• Vibrating tuning fork is placed on the mastoid process, and then quickly around the ear hold
    • Sound should be louder next to the ear hole
  108. Acoustic/Vestibulocochlear Weber's test
    • Vibrating tuning fork placed against the middle of forehead
    • Sound should be equally audible in both ears
  109. CN lX: Glossopharyngeal
    • Sensory and motor
    • Posterior 1/3 of tongue and pharynx
    • Motor to Stylopharyngess muscle and parotid gland
    • Taste and swallowing
    • Sensory for internal surface of tympanic membrane and carotid body
    • Injury causes loss of sour and bitter taste and impaired swallowing
  110. Glossopharyngeal nerve motor testing
    • Tough pharynx with a tongue depressor
    • Lack of gagging may be a positive sign
  111. Glossopharyngeal sensory testing
    • See if patient can taste, especially sour and bitter, on posterior 1/3 of tongue
    • Also inability to feel tongue depressor touch back of throat
  112. CN X: Vagus nerve
    • Sensory and motor
    • Muscles of pharynx/larynx
    • Parasympathetic motor to neck, thorax, abdomen
    • Sensory from pharynx/larynx/viscera

    Clinical presentation is hoarseness, difficulty swallowing
  113. Vagus Nerve testing
    • Positive if unable to feel or lack of gagging when a depressor touches the pharynx
    • If absent; uvula will deviate from lesion or not elevate if bilateral
  114. CN Xl: Spinal Accessory Nerve
    • Motor 
    • Some laryngeal muscles and some muscles of back and neck
    • Hyperactivity causes torticollis
  115. Spinal accessory nerve testing
    Positive if Inability to shrug shoulders against resistance or turn head back to center against resistance
  116. CN Xll: Hypoglossal nerve
    • Motor only
    • Positive test if pt can't fully protrude tongue or tongue deviates to the week side
    • Test speech - have patient repeat a phrase with lots of r's in it or say la la la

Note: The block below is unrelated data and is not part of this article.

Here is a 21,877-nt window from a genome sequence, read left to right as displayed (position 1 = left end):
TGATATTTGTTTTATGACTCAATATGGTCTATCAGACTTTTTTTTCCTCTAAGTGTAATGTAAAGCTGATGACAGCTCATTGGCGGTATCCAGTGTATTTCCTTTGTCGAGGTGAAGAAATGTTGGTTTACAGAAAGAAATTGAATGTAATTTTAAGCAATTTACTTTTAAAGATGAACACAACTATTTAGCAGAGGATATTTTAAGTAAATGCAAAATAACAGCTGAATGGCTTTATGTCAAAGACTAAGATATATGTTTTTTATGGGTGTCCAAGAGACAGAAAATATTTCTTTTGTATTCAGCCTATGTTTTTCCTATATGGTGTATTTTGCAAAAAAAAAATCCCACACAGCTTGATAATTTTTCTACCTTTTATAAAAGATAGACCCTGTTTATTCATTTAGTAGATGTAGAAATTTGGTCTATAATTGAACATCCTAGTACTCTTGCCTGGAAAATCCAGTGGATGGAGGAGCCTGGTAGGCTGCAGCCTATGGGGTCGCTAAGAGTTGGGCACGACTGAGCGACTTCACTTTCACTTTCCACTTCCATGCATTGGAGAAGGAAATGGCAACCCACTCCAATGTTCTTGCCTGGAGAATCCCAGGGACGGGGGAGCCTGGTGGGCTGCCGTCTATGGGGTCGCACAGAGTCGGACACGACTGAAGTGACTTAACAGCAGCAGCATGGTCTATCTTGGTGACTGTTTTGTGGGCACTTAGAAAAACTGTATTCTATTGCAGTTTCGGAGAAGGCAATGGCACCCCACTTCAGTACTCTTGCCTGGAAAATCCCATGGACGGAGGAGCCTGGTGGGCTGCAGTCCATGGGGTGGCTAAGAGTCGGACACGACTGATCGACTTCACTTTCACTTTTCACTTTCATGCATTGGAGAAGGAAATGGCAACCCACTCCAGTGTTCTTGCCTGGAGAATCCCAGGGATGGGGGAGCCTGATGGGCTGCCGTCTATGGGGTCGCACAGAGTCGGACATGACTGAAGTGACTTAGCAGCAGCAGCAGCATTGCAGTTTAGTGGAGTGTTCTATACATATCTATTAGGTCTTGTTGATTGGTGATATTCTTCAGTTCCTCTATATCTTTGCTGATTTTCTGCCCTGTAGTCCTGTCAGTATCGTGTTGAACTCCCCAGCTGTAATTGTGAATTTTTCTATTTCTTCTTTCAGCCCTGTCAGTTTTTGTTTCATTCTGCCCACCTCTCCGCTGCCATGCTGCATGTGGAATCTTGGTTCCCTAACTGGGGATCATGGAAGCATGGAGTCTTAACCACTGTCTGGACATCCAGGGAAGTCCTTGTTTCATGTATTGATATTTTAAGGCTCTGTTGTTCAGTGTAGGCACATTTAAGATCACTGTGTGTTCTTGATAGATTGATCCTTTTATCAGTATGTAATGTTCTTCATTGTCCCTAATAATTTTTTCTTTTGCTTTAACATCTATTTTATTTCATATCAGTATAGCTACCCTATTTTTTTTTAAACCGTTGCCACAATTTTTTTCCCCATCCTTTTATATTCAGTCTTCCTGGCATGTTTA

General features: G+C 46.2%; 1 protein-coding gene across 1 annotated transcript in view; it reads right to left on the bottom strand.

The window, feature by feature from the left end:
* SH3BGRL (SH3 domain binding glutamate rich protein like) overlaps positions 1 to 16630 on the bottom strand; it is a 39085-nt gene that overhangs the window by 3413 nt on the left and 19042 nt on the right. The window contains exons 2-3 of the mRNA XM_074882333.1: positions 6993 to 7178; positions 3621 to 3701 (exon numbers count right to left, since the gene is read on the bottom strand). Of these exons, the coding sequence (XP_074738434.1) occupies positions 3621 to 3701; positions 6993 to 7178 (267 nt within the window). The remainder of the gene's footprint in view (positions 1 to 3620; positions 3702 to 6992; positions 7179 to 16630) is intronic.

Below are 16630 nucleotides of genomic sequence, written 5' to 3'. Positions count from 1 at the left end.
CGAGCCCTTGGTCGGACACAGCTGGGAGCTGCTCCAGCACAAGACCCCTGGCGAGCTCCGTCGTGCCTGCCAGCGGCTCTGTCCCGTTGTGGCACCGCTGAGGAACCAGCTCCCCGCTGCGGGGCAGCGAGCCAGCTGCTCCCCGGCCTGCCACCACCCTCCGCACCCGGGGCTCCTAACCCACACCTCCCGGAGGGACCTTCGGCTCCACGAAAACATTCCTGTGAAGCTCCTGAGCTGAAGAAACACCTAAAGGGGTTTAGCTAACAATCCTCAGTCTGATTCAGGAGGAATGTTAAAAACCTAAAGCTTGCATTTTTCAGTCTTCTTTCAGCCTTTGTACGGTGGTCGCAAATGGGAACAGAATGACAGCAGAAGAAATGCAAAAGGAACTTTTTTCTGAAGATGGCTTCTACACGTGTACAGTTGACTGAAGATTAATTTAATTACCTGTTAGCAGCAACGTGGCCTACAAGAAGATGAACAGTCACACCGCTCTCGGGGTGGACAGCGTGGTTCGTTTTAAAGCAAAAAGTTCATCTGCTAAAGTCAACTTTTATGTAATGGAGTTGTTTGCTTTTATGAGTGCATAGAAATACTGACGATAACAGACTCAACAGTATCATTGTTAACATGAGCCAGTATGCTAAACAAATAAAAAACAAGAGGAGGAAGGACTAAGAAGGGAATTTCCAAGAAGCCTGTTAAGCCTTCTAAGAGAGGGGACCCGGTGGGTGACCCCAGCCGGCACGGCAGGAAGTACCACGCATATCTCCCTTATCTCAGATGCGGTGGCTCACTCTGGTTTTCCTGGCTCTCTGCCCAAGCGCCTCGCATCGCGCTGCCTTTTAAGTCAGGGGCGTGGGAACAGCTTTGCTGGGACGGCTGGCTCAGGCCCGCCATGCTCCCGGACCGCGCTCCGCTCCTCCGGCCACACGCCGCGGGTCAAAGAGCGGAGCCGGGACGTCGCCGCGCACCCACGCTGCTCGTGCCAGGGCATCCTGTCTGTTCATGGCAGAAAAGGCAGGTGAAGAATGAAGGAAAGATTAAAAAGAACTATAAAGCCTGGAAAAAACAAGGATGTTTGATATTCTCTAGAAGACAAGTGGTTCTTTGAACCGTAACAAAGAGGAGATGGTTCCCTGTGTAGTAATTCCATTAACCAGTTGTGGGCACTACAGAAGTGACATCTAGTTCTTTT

117. Damage (stroke) to anterior cerebral arteries
    • Cortical branches
    • Personality changes
    • -Flat, impulsive, confused, inactive, perseverative, cognitive probs
    • -Contralateral Hemiplegia and sensory loss
    • Deep branches
    • Motor dysfunction
  118. Middle Cerebral artery damage
    • Optic tract - homonymous hemianopia
    • Sensorimotor cortex - contralateral hemiplegia and sensory loss
    • Dominant/Left Hemisphere - language impairment, apraxia, cautious
    • Nondominant Hemisphere - spatial relationships, neglect, nonverbal communication, distracted, poor judgement, impulsive
    • Deep branches - contralateral hemiplegia affecting extremities and face equally
  119. Posterior cerebral artery damage
    • Midbrain branches
    • Contralateral hemiparesis
    • Eye movement paresis/paralysis - double vision 
    • Cortical blindness
    • Deep branches
    • Thalamic syndrome - severe pain, contralateral hemisensory loss, flaccid hemiparesis
    • Hippocampus - declarative memory
  120. Carotid Artery Occlusion
    • Damage = TIA
    • Atherosclerosis is one of the main risk factors for ischemic CVA
    • Contralateral weakness and/or sensory disturbance, ipsilateral blindness, and dysphasia, aphasia, or speech apraxia
    • Cognitive impairment and decline
  121. Anterior Choroidal Arteries
    • Supply structures in the cerebrum
    • Damages
    • Hemiplegia on contralateral side
    • Contralateral hemihypesthesia
    • Homonymous hemianopia
  122. Basilar Artery
    • Supplies brainstem
    • Damage - complete occlusion is death
  123. Hypoxia/Anoxia
    Diminished/lack of oxygen to brain

    • Symptoms
    • Loss of consciousness or coma
    • Persistent vegetative state
    • Resemble TBI
  124. Hypoxia/Anoxia cognitive impairments
    • Short term memory loss
    • -Hippocampus is very sensitive to lack of oxygen
    • Poor executive functions
    • -judgement making, reasoning, and processing info
    • -impulsive and indecisive
    • -lack ability to concentrate or focus on more than one task
  125. Cerebral Aneurysm
    • Weak point in blood vessel in brain
    • Can rupture

    • Causes
    • Trauma
    • Infection
    • Hardening of arteries
    • Congenital (most)
  126. Cerebral Aneurysm treatment
    • Prior to rupture may do lumbar puncture
    • May do nothing
    • May clip or remove it
    • May insert coils to block it off
  127. ArterioVenous Malformation (AVM)
    • abnormal collection of blood vessels
    • Lack the tiny capillaries
    • Blood does not go to the tissues but is pumped through the shunt and back to the heart without ever giving nutrients to the tissues
    • Risk of rupture and a stroke
Card Set
NeuroPhys Unit 1
NeuroPhys Unit 1